from the Western Union office was the office of an
unobtrusive-looking person who in his life-time used to
stray up and down Broadway without one in a thousand
recognizing him or dreaming who he was. He was Jay Gould,
then largely interested in the Atlantic & Pacific
Telegraph Company. Gould had heard considerable about the
practical value of Edison's invention from his managers,
and possessed a keen eye of his own. He had made up his
mind to buy the quadruplex. One day when Edison needed
money and was urging the Western Union Company without
making any progress, he met Gould on the street and the
"Tom, those fellows will never do any business
with you. Why not sell the quadruplex to me ? I'll buy
it, subject to all litigation."
"What'll you pay for it?"
"Well," said the financier, fumbling in his
vest pocket "I have here a check that was given me
an hour ago by Jarrett & Palmer, to whom I have sold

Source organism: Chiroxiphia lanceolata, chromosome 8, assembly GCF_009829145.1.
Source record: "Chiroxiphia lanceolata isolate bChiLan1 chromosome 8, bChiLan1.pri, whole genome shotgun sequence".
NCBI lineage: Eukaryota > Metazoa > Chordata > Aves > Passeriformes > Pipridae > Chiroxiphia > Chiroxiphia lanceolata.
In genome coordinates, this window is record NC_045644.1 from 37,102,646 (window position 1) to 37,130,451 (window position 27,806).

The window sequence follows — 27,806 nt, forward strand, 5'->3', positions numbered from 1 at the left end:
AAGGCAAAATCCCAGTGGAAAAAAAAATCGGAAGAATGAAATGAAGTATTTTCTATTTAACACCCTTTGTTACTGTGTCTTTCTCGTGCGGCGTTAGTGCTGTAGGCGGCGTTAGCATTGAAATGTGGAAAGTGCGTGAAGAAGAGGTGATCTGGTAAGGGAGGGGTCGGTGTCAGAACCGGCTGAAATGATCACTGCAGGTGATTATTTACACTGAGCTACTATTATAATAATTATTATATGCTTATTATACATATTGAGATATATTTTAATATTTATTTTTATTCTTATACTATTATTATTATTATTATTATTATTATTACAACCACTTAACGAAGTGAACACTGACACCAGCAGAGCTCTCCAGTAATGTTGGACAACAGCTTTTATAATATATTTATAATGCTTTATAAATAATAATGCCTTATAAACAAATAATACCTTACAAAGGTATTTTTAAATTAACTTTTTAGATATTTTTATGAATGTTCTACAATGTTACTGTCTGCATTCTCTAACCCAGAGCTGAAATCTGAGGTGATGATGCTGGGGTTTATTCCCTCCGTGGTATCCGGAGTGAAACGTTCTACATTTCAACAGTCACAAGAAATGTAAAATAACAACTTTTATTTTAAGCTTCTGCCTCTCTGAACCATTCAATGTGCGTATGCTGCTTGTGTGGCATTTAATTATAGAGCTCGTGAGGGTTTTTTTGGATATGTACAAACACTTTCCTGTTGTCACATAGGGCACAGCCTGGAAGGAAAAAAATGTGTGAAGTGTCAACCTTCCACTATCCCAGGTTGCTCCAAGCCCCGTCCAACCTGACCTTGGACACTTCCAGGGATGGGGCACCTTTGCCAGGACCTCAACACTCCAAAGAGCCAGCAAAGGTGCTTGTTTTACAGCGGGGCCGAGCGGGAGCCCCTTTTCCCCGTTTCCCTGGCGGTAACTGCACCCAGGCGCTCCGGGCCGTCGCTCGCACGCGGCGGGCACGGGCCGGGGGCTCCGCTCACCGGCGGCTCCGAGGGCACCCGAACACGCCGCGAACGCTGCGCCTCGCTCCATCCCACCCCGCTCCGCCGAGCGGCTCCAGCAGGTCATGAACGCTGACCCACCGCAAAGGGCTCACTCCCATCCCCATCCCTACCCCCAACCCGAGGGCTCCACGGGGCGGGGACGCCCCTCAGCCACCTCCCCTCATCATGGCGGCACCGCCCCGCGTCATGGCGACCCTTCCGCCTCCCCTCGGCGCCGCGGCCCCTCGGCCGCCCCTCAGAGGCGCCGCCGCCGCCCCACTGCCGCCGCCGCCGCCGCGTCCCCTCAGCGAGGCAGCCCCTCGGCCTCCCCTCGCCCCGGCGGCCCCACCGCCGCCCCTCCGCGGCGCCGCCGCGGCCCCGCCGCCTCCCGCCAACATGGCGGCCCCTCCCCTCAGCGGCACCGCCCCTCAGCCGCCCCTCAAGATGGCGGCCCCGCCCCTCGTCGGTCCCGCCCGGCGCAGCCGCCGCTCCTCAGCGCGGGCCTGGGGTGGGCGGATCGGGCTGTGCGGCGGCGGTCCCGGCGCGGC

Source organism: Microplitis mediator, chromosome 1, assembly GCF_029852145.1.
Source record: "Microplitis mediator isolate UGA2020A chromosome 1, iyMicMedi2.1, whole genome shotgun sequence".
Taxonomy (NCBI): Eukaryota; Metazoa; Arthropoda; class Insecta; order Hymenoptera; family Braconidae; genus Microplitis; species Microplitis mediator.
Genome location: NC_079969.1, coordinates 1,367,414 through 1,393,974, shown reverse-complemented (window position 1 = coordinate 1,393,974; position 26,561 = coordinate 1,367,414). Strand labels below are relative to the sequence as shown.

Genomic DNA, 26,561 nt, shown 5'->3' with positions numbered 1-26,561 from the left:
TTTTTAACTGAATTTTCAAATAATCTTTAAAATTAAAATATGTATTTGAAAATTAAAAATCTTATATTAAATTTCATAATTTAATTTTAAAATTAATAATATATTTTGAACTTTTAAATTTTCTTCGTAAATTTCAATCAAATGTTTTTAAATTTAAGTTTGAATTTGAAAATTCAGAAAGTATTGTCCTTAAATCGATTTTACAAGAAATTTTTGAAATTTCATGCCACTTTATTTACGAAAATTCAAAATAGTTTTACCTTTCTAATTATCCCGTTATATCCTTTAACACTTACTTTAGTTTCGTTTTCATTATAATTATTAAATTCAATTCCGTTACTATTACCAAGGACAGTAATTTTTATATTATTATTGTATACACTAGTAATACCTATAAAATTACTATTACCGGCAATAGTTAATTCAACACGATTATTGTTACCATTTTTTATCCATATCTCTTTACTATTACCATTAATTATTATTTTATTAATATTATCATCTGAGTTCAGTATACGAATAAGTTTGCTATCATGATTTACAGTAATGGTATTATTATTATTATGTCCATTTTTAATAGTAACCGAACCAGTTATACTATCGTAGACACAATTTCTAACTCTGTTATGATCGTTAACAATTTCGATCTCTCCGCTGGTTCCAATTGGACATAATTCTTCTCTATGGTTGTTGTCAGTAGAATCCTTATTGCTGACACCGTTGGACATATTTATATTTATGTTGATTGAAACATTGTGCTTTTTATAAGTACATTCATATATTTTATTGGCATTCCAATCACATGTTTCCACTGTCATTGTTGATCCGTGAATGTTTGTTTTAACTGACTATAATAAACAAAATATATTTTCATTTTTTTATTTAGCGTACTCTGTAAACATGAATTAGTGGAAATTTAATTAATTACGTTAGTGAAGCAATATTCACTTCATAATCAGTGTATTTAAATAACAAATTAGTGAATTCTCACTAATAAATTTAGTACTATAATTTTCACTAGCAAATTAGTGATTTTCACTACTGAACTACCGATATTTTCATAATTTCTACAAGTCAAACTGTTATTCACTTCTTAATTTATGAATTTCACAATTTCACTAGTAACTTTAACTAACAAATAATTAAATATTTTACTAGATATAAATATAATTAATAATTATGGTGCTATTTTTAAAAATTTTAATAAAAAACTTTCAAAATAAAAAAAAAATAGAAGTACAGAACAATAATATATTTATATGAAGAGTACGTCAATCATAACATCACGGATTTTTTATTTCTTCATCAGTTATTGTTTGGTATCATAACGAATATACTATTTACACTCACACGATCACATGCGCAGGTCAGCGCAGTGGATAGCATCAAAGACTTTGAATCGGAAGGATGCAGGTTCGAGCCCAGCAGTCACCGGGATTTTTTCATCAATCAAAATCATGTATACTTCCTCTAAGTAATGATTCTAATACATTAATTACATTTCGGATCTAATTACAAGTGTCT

the steamer Plymouth Rock. It is for thirty thousand
dollars. I'll give you that."
The offer was promptly accepted and the pair dropped
into the nearest place where pen and ink were available
and Gould endorsed the check to Edison. Only the
amalgamation of the telegraph companies put an end to the
litigation which ensued.
MORSE THE "CRANK."
Senate Gets Rid of the Inventor
of the Telegraph
by Giving Him What He Wants.
PROFESSOR S. F. B. MORSE is said to
have been the first man to whom the appellation
"crank" was applied. The professor was in
Washington before Congress with his paraphernalia, asking
an appropriation of seventeen thousand dollars with which
to build an experimental line from the capital city to